There have been 4 styles of emotional managing that have been described and studied. For now let’s just say that the way you are is very set, and while it can change little by little with effort, it’s not something to be taken lightly. And if for example you and your spouse are wired in opposite styles (which happens pretty often) there are going to be many times where you simply cannot understand how the other is acting, and it’s going to feel like you either cannot get what you need, or just can’t reason with them. This is of course particularly important in couples counseling.
For now I would like to show you another diagram - The Window of Affect Tolerance
What this diagram is telling us is that for all of us, however we are wired to control potentially upsetting and even destabilizing emotions, there is a basic range of arousal we need to stay in. When we get outside that range, we begin to lose mental clarity, do and say things we shouldn’t,lose almost all ability to communicate or make decisions effectively, and in the end, need some time for the emotions and stress hormone circulations in our bodies to settle down before we can get back within the “Window of Affect Tolerance” and become functional again.
This is a very useful diagram for people to have and keep in mind in terms of emotional difficulties we encounter. Once our system moves “outside the window” our biological mechanisms take over and we are unable to manage our emotions. Learning to recognize the warning signs and take preventative measures is the goal. Couples in distress do this to each other all the time and need to stop if they are going to be able to repair their relationships. This is something you will hear me talk about a lot and use a lot in therapy, and it is good for you to have an idea yourself of what this is.
Affective Neuroscience: An Understanding of the Core Emotions as they Evolved Over Time
Affective Neuroscience is a field I am particularly fond of – it explains and puts into perspective so much about the complexity of emotions that we all experience, whether we hold them tight to the chest as some forms of attachment do, or we engage actively in them and feel like we need that coming back to feel safe. Affective neuroscience is the field of the study of emotional networks in the brain.
Let’s have a look at a very basic diagram:
This understanding describes actual brain networks painstakingly searched out and delineated through all manner of scientific experimentation and observation, over at least 30 years by many many researchers and scientists. The basic overall framework is described in the writings of Jaak Panksepp.
They describe a series of emotions some much older and correspondingly deeper in the brain, and others newer, and further up into the newer regions. All of them of course make connectins to the newer cortex that we humans all use. This information shows us that we share the same basic networks pretty closely with most mammals and share some of the older ones with reptiles. Our emotions are very related to the emotions of animals, ours just have a more complex” finishing touch” supplied by our cortex and overall more complex brains.
Although there are seven basic emotions (or emotion networks), all of them weave through various regions of the brain interacting with other systems, networks, memories, and ideas. The ways in which all of these combine makes the kinds of emotions we can feel to be countless.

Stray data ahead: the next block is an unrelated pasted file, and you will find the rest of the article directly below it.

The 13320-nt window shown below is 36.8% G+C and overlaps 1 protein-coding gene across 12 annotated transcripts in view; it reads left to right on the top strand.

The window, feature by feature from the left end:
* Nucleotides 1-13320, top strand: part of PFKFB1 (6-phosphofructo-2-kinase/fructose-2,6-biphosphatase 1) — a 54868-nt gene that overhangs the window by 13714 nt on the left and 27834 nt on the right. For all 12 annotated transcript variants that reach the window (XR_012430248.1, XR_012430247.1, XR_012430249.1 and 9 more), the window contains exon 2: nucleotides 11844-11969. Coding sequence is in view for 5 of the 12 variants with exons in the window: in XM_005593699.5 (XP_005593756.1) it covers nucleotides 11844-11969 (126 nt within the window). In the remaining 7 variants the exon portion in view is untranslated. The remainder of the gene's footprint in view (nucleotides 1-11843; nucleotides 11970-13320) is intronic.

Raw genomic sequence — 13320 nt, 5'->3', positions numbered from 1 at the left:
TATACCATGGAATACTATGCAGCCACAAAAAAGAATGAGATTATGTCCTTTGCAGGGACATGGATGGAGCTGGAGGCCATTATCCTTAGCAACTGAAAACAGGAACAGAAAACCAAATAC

But understanding for example that there is an older survival fear network and a distinct social connection and nurturance network. Losing connection or being unable to care for a close one (Cue the codependent behaviors) can set off an intense form of anxiety. But it is neurologically and biochemically different than the survival fear network, that is older and more basic. Knowing the difference between these two fear networks is especially helpful, particularly since our language and our concepts do not generally distinguish between these very different systems Our basic drive to seek out what we need, based in the daily search for food, for shelter, for others of our kind is still with us. But because our more complex brains can identify things that are more abstract and identify them as a need, kicks in this old system and sometimes causes us to become excited about pursuing things that are really not that essential. Some people think this is one of the key elements in addiction, perhaps especially the non substance addictions that are so prevalent these days.
Another thing we learn is that Play seems to be a deeply embedded and important aspect of our emotional well being. Any litter of baby animals I’ve ever seen engages in joyful rough and tumble play. It develops all sorts of relational behaviors and self defense skills to be used later when things are serious. We have this network too, and again as more complex humans, we can and do develop endless forms of play. When they are not intense competition, they are also fun and can bring joy – although sometimes we become more attached to winning and succeeding, and this brings in other emotional systems. But play can beget joy and is a part of an overall balance of emotions.
This detailed description of emotions, what they are and how they relate to each other is a daily guide and a map for me. I find it to be invaluable in helping to reach understanding of emotional activations and their expressions. It seems to me to be a key to what is and I am glad to add it to the other maps I have and am describing to you.